In sailing, the peak halyard is a line that raises the end of a gaff further from the mast, as opposed to the throat halyard which raises the end nearer to the mast. Such rigging was normal in classic gaff-rigged schooners and in other ships with fore-and-aft rigging...

    lifts the end further from the mast, and bears the leech tension.

Additionally, a gaff vang
Gaff vang
A gaff vang is a line on a gaff rig sailboat used to exert lateral force on the gaff and thus control the shape of the sail. Rarely used now they are commonly shown on old pictures and drawings. Typically separate port and starboard vangs were fitted. The primary purpose of the gaff vang is to...

 may be fitted. It is a line attached to the end of the gaff which prevents the gaff from sagging downwind. Gaff vangs are difficult to rig on the aft
Aft, in naval terminology, is an adjective or adverb meaning, towards the stern of the ship, when the frame of reference is within the ship. Example: "Able Seaman Smith; lay aft!". Or; "What's happening aft?"...

-most sail, so are typically only found on schooners or ketches, and then only on the foresail or mainsail.

A triangular fore-and-aft sail called a gaff topsail
A topsail is a sail set above another sail; on square-rigged vessels further sails may be set above topsails.- Square rig :On a square rigged vessel, a topsail is a square sail rigged above the course sail and below the topgallant sail where carried...

 may be carried between the gaff and the topmast
The masts of traditional sailing ships were not single spars, but were constructed of separate sections or masts, each with its own rigging. The topmast is one of these.The topmast is semi-permanently attached to the upper front of the lower mast, at the top...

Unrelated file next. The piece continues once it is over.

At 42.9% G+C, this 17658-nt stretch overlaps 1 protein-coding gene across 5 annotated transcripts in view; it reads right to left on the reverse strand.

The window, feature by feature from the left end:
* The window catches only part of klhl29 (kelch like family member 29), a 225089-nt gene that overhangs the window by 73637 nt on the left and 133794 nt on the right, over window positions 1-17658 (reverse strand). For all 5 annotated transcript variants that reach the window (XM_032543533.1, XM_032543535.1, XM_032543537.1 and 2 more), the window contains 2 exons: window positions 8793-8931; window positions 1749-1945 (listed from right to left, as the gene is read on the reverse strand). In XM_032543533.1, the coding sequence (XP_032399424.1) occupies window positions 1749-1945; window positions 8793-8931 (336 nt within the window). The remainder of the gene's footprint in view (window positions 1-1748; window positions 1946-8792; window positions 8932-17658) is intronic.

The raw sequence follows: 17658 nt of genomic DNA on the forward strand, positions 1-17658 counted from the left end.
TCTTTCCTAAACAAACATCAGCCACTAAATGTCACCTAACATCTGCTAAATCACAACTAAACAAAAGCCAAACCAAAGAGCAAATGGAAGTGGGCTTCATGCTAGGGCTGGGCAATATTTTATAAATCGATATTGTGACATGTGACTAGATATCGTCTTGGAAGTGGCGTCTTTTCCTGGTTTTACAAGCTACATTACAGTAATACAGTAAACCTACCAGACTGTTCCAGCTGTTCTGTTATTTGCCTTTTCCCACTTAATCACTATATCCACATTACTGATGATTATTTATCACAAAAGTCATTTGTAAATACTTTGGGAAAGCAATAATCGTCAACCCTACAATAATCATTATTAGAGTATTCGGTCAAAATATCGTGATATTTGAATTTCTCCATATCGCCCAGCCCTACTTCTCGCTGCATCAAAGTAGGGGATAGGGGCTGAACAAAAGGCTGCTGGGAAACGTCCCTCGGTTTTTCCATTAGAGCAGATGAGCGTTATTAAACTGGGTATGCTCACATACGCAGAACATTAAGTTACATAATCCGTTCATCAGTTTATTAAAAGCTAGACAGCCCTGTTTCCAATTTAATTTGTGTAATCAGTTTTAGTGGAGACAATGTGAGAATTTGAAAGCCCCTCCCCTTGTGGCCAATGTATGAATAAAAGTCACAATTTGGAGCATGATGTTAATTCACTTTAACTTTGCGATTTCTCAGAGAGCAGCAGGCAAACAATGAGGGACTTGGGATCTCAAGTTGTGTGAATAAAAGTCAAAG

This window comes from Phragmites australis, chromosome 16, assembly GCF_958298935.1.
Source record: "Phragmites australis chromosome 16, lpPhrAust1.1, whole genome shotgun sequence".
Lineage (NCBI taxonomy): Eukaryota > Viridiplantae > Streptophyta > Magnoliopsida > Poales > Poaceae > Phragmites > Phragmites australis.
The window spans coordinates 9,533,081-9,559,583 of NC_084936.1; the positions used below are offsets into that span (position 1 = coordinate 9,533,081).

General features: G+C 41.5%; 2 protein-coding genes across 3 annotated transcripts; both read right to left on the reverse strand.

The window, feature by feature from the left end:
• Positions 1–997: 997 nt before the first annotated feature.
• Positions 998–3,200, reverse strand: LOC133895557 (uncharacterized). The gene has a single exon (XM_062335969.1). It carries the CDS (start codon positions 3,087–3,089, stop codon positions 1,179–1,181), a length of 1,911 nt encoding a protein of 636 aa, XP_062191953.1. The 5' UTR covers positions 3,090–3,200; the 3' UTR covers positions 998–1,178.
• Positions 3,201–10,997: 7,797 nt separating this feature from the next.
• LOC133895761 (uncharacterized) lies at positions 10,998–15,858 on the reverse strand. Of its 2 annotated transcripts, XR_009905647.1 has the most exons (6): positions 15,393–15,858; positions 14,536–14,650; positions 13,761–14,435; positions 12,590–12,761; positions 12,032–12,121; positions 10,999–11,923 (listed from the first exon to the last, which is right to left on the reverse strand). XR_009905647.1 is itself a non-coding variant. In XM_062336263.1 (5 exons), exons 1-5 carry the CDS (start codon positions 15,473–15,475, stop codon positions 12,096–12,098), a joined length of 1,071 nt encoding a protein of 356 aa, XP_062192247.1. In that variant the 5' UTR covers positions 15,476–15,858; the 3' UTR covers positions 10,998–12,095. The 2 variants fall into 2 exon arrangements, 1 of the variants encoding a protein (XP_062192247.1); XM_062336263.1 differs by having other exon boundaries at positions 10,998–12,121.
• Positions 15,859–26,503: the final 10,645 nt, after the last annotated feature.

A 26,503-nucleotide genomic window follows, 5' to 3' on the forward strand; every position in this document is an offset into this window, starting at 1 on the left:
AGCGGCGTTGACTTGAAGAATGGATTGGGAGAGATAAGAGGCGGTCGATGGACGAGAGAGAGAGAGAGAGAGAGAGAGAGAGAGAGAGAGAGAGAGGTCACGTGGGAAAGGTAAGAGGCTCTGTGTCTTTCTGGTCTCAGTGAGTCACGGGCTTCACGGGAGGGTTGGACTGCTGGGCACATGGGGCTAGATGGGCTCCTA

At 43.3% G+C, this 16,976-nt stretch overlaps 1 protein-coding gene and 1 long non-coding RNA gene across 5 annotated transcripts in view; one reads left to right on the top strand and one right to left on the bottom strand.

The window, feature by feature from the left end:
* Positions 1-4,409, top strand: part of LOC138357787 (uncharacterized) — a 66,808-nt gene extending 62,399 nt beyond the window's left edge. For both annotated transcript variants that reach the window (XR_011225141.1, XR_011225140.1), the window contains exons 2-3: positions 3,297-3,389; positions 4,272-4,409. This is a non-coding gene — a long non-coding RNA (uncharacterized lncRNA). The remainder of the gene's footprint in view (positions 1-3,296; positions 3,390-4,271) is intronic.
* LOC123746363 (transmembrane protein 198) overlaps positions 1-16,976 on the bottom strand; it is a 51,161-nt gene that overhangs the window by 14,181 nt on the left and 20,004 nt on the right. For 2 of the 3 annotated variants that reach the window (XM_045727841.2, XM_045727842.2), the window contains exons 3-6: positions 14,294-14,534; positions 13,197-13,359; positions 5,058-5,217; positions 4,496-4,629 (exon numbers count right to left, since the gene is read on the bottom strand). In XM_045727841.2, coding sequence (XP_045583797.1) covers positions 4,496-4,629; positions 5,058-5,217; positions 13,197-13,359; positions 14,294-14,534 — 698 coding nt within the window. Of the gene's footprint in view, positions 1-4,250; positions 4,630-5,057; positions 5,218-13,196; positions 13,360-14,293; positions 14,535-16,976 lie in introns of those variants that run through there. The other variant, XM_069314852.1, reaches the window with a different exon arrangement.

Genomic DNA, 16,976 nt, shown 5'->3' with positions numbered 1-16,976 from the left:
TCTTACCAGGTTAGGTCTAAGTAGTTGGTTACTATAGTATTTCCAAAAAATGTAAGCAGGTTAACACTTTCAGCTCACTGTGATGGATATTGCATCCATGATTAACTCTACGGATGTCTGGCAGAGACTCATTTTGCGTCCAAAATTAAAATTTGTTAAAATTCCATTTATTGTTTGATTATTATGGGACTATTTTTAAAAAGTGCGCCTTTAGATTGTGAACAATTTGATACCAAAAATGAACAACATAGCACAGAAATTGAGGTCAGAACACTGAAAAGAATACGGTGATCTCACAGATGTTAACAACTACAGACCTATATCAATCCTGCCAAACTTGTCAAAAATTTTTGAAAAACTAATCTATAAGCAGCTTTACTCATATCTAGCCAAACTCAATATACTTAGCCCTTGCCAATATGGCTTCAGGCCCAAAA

or the gaff and a jack-yard.

In sailing, a gunter is used for two main configurations of rig:#The gunter is defined as a wire that leads from one point near the end of a gaff to a point near the other end. A block travels along this wire, and a halyard is attached to this block...

 boats are similar, smaller vessels on which the gaff is raised by a single halyard running on a wire gunter. On these rigs the gaff may be very nearly vertical and a topsail is never carried. Another variation is a gaff with no halyard. One end of the spar is attached to the peak of the sail and the gaff is hoist until it tensions the head and leach and then the other end is secured to the mast near the tack with a Snotter
A snotter is a rope or tackle used in sailing to tension the sprit on a spritsail, or a sprit boom on a sprit-boomed sail. It is also used in a junk rig....

 and are called Spritsails. This is considered a totally different rig.